"The Folger Shakespeare Library's underground storage facility stretches a full block beneath the building, protected by a nine-inch-thick steel bank-vault door. It houses about 260,000 historically significant books, along with manuscripts, documents, and even costumes saved from 19th-century productions. But could the Capitol Hill research library—the largest collection devoted to the Bard in the world—also contain, quite literally, Shakespeare himself?" The Washingtonian: Is Shakespeare's DNA Hiding in the Folger Library's Vault? Project Dustbunny Aims to Find Out. (And you thought the only dust bunnies in Washington were in the Office of Government Ethics...)

+ If you dig the topic of Shakespeare, be sure to read the novel The Tragedy of Arthur, by Arthur Phillips, probably one of America's most talented writers (definitely one of its most attractive).

8

Dry Rot

"The Airblade was not the first high-speed dryer, but its luxe appeal and Dyson's brash marketing revolutionised the restroom universe; more and more, the hand dryer began to seem like a vital accessory to class up a joint. After the Airblade's launch, a battle began to boil, pitting the dryer industry against the world's most powerful hand-drying lobby: Big Towel." Hand dryers vs paper towels: the surprisingly dirty fight for the right to dry your hands. (I just stand there and let evaporation work its magic.)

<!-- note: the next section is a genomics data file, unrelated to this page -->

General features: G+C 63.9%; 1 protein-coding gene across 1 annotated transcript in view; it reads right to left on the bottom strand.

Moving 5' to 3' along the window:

9

Guise Like Us

"When the police opened the documents, McAlister and Raymond saw—for the first time—the full Besa Mafia messages. That was when they learned that the person who wanted Amy dead went by the name dogdaygod." Mara Hvistendahl in Wired: If You Want To Kill Someone, We Are The Right Guys. (That wording shows that even hitmen need editors...)

10

Bottom of the News

"The nation is currently counting down to next Tuesday when Emperor Akihito, 85, will make history by become the first Japanese monarch in centuries to abdicate, bringing to an end the era known as Heisei." Cans of air of an outgoing era go on sale in Japan ahead of new emperor. (I wish I had hoarded of few cans of air before November of 2016...)

+ An ape using a smartphone. (And no, this isn't another story about Trump and Twitter...)